New law protects Missouri First Responders - KOAM TV 7

New law protects Missouri First Responders


A new law in Missouri comes at a perfect time for first responders. It all began in Kansas...a law that protects first responders from distracted motorists has now made it's way to Missouri. The labor day holiday weekend is a reminder for drivers to pay attention... Because if you don't...you'll pay an even bigger fine.

When you see the flashing lights...drivers are expected to pull over, but as first responder Ryan Mauersberger knows...not everyone follows the rules.

"Traffic accidents are very dangerous for first responders, not only because of the crash itself, but also because of the motorists passing by the accident that may not be paying attention necessarily to the road, but more to the accident that's going on - causing secondary accidents." Mauersberger says.

A new Missouri law - already present in Kansas and Oklahoma - brings violations for drivers that speed or pass vehicles within an emergency zone when responders are present.

The law as enacted in Missouri to protect emergency responders so they themselves don't end up in the back of an ambulance.

Drivers that speed over 15 miles per hour along highway accident scenes could face new fines up to $1,000...and up to $10,000 if a responder is hurt or killed.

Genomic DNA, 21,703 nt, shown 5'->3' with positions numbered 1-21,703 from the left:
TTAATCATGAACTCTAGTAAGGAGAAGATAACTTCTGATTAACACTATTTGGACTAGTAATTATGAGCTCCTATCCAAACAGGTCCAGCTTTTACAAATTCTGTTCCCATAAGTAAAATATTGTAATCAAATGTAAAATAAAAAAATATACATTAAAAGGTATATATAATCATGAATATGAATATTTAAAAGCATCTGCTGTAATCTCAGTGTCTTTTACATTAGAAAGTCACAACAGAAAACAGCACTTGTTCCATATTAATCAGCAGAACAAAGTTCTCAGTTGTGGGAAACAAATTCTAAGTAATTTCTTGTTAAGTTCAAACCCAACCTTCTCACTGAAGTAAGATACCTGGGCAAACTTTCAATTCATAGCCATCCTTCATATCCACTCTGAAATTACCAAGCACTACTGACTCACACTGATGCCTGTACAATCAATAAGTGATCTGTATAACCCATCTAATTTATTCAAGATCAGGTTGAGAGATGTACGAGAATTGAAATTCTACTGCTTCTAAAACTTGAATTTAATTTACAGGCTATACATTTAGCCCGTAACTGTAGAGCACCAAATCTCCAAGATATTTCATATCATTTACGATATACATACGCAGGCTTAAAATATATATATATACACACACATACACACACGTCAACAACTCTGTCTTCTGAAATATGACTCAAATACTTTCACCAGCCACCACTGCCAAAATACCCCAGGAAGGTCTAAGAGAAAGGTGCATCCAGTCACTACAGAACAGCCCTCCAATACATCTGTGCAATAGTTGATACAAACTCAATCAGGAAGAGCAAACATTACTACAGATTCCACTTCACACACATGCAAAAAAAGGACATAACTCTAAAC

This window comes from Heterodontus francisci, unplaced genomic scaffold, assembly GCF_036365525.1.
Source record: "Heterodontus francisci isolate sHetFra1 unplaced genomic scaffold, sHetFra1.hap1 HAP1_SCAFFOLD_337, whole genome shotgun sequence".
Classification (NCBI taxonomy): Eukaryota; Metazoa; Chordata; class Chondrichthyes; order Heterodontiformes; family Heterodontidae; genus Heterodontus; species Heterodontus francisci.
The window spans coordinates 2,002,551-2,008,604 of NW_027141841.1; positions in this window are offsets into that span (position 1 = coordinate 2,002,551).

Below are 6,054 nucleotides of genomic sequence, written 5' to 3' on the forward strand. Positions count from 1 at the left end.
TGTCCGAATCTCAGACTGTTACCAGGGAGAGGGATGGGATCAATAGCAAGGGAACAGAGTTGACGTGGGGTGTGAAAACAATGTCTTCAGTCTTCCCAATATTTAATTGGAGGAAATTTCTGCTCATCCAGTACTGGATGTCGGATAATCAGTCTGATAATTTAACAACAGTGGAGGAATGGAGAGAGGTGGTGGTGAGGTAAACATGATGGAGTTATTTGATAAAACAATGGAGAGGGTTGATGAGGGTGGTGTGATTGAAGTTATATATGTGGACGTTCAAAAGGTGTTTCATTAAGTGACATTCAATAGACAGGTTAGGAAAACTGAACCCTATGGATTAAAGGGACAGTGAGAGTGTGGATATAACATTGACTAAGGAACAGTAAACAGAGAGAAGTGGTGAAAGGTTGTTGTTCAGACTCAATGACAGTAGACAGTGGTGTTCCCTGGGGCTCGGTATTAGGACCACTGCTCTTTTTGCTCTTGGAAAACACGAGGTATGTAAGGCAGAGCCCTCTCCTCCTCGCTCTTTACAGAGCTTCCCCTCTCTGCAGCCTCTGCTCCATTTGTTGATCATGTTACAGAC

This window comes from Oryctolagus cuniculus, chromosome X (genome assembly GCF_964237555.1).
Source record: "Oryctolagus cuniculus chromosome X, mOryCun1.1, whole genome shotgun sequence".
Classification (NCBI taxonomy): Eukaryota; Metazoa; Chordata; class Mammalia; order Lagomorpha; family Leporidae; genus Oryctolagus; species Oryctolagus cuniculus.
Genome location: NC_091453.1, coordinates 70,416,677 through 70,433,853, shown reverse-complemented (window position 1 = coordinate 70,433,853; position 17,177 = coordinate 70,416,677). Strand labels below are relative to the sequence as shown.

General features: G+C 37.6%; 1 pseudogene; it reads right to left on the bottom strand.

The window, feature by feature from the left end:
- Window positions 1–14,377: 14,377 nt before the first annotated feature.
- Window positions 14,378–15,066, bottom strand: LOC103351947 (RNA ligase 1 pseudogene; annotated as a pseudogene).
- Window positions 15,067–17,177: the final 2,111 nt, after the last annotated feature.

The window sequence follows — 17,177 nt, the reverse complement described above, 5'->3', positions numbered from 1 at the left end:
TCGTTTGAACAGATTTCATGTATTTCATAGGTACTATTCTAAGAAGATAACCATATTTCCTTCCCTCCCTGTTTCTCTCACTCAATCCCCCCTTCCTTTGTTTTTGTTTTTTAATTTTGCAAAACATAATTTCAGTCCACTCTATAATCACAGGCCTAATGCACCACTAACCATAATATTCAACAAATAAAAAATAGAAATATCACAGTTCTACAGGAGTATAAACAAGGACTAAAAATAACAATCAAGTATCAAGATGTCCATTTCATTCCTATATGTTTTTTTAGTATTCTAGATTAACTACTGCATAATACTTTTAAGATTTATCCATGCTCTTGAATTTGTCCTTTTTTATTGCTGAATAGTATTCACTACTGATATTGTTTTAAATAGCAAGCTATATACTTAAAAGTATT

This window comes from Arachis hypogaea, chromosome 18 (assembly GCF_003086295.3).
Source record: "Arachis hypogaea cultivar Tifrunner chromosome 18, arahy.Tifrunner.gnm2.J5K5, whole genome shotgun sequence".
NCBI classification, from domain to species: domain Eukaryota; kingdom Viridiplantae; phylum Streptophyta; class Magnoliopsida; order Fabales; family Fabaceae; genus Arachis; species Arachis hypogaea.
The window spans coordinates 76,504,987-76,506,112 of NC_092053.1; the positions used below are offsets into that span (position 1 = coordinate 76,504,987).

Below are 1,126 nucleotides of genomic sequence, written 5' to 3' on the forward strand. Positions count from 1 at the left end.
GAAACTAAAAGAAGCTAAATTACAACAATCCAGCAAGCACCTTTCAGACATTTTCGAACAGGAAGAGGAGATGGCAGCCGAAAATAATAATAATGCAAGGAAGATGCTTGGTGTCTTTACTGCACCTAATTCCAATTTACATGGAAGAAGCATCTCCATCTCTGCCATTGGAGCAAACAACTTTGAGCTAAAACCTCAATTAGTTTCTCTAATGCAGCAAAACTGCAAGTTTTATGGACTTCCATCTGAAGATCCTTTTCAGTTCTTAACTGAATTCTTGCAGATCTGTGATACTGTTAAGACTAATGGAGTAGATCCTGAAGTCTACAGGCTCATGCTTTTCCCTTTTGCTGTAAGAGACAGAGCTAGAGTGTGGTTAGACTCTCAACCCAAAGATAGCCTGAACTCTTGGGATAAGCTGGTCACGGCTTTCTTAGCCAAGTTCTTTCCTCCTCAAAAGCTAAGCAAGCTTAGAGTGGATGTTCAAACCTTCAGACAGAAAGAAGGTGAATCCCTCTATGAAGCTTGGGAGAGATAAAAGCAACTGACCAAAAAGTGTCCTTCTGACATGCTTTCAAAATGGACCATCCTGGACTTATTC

Sergeant Ryan West of the Joplin Police Department says "It helps people to remember the dangers that they face especially when they're going through a temporary zone like that. Which is put up as safely as we can, but it's done fast."

The Missouri Highway Patrol reports 13 fatalities so far in the southwest Missouri area...and 93 for the year. Numbers that could be prevented if drivers paid extra attention.

"Pay attention to flag people, flag persons, pay attention to things like that. That would really really help us, and keep everyone safe and keep them out of trouble." says West.

The labor holiday will be the first test for the law...as it's a busy time for responders.

As a first responder in Kansas, Mauersberger thinks the law is a great idea for Missouri drivers.

"Any measure taken to prevent traffic accidents at emergency scenes is going to be beneficial to not only the people that have been injured, but also to the emergency responders on the scene." he says.

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